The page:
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Suicide Awareness Month: This is Morgan’s Message

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September calls for the beginning of fall, the leaves are changing color, the air is crisp, but not many know it’s also Suicide Awareness Month. 

The stigma ends here. 

Suicide Awareness Month began in 2008. According to the CDC, over 41,000 individuals die by suicide, leaving their family, friends, pets and other loved ones behind. Since the beginning of Suicide Awareness Month, organizations and mental health services have sought the best help for a person struggling with dark thoughts to overcome their trials. 

According to the American Foundation for Suicide Prevention, Suicide is the 12th leading cause of death in the United States. Just under 46,000 died by suicide in 2020— and there were over 1.2 million attempts. 

The rate of suicide is highest in middle-aged white men. They also accounted for almost 70% of suicide deaths in 2020. 

The good news is 93% of Americans believe suicide can be prevented. 

How can we help those who are struggling?

  Get involved in organizations that focus on improving the community’s mental health.  

Morgan’s Message is an organization that was started after the 2019 death of Morgan Rodgers, who was only 22 at the time. She attended Duke University, where she majored in Psychology and played Lacrosse for almost 4 years. After a terrible knee injury, she spent a whole year in recovery, which was a significant cause of her anxiety and depression. Around friends and family, she was always smiling and cheery, but she was truly suffering in silence and fought alone. 

To honor her life, her parents, Kurt and Dona Rodgers, and twin sister, Aberle, vowed to celebrate her life and help end the mental health stigma, especially in the athletics community.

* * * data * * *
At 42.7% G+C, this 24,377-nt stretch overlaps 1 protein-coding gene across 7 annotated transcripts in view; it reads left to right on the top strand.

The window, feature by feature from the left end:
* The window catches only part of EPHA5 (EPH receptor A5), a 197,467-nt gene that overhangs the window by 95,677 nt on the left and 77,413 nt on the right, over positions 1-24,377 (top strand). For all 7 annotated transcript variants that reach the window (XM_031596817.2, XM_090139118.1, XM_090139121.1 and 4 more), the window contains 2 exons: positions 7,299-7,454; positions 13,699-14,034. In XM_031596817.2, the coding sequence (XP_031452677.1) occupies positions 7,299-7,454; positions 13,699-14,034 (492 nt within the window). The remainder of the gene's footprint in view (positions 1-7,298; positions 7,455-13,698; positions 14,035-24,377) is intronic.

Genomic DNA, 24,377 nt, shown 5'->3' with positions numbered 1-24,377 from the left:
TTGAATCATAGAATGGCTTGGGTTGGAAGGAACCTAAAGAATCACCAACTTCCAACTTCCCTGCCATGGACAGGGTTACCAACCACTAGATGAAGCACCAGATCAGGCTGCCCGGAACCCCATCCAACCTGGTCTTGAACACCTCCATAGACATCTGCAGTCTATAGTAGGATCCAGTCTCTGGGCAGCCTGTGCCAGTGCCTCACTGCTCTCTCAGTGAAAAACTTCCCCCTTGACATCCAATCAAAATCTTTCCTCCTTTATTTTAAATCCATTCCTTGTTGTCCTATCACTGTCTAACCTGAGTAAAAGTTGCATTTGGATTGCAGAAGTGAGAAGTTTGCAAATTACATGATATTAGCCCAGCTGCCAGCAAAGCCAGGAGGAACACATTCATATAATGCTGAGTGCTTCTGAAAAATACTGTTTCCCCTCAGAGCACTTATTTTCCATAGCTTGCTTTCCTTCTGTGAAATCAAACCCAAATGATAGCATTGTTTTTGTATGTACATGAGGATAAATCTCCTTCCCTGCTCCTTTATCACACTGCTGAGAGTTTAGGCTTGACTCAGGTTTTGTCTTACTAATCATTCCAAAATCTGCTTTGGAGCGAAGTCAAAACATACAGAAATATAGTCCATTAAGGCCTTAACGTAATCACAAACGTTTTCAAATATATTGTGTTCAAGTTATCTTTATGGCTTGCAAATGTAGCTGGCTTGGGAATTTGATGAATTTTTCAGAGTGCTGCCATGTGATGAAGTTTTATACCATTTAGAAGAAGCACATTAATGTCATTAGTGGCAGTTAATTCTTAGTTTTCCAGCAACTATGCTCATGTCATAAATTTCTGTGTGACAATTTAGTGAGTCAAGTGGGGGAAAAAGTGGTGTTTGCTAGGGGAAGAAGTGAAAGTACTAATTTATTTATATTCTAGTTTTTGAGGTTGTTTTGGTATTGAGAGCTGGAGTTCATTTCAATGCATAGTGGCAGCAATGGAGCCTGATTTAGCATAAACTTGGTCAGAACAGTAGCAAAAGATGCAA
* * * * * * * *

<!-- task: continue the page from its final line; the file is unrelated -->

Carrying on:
As of August 31, Morgan’s Message has over 1,530 ambassadors on 674 High School and College Campuses nationwide. To get involved in a local chapter or to start your own, please visit https://morgansmessage.org/education-program.

(Source: @adelphimorgansmessage)

“I want athletes to understand that it is not only okay but strong to seek professional help during mental challenges the same way we see a doctor to check a high ankle sprain,” said Andrew Delaney, Senior on the Men’s Basketball Team at Adelphi and Senior Ambassador of Adelphi Morgan’s Message. “My goal is to continue to promote an educated culture on campus and build mental health resources that are specific to student-athletes and the lifestyle we experience.”

If you know someone who is struggling or in need of help, know that it is available. Call or text 988 or use the online chat 988lifeline.org. If you need counseling right away, text 741741

Help is there. You are not alone. 

Daniella Rodriguez-Rebolledo
Daniella Rodriguez-Rebolledo
Lead Reporter for The Messenger Papers. Aspiring Broadcast/Multimedia Journalist/Reporter. Discusses Politics and Sports.